Breaking down investor-speak: Price-to-earnings ratio (P/E)

Jeff BishopJeff Bishop ·

If you’ve ever turned on CNBC or Bloomberg TV, you’ve heard the talking heads say something along the lines of “This stock has a P/E of 15, while the S&P 500 Index has an average P/E of 20.” The price-to-earnings ratio (P/E for short) is a key fundamental indicator of whether a stock is undervalued or overvalued in relation to the overall market or its industry.

Price/earnings ratio explained

The price-to-earnings ratio is easy to calculate; it is the current closing price of the stock divided by its trailing 12-month earnings per share (EPS). Forward P/E is calculated by dividing the current closing stock price by the projected EPS for the next fiscal year; it typically uses analyst estimates or the company’s own guidance for earnings.

When a stock has P/E lower than its industry, it may be undervalued; price-earnings above the industry or index level can mean a stock is pricey.

P/E isn’t the be-all, end-all of fundamental analysis; it’s just one widely used and quoted indicator. When doing your due diligence, consider other factors, including fundamental ratios (price-to-book value, price-to-sales and more), industry growth, macroeconomic trends and more.

Of course, not every company can calculate a P/E ratio, for obvious reasons. Consider the case of Advanced Micro Devices (AMD), which recently had a trailing 12-month diluted EPS of -$0.54. Because AMD did not generate any earnings, its P/E is null. When a stock has a net loss — or simply breaks even for a period — there is no P/E to speak of. On the other hand, the semiconductors industry — which includes AMD — had an industry average of 23.9 over the same period; thus, it is fair to say that AMD could be overvalued compared to its industry.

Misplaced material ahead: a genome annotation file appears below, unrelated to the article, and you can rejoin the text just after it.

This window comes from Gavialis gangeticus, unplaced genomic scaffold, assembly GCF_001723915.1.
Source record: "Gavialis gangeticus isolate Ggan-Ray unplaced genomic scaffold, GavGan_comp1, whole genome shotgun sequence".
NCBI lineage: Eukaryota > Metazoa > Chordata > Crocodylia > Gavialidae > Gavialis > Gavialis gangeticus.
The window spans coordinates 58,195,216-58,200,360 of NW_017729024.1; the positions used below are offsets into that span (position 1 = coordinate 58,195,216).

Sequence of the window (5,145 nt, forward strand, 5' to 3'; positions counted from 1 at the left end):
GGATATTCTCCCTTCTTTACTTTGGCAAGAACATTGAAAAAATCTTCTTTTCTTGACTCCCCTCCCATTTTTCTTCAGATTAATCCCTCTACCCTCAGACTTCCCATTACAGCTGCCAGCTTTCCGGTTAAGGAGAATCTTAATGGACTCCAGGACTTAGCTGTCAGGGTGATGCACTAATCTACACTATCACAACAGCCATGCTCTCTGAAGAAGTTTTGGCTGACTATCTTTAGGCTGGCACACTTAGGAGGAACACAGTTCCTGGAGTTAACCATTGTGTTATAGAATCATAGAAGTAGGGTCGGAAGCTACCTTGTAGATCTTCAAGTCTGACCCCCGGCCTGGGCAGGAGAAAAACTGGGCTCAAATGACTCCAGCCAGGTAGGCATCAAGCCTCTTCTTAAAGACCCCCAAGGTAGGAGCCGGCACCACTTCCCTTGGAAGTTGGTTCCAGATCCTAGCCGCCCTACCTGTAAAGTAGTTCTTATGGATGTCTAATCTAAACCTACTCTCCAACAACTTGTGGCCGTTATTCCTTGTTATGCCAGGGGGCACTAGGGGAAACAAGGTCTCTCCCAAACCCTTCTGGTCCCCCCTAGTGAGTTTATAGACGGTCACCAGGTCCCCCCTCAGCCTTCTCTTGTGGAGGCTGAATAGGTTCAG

Final thoughts

The price-to-earnings ratio is widely used by fundamental investors and traders to indicate if a stock is overvalued or undervalued. Comparing company P/E to industry averages — in conjunction with technical and other fundamental analysis — can give an idea of how a stock might move next.


  Jeff Bishop is lead trader at He runs short-term trading strategies, using stocks, options and leveraged ETFs.

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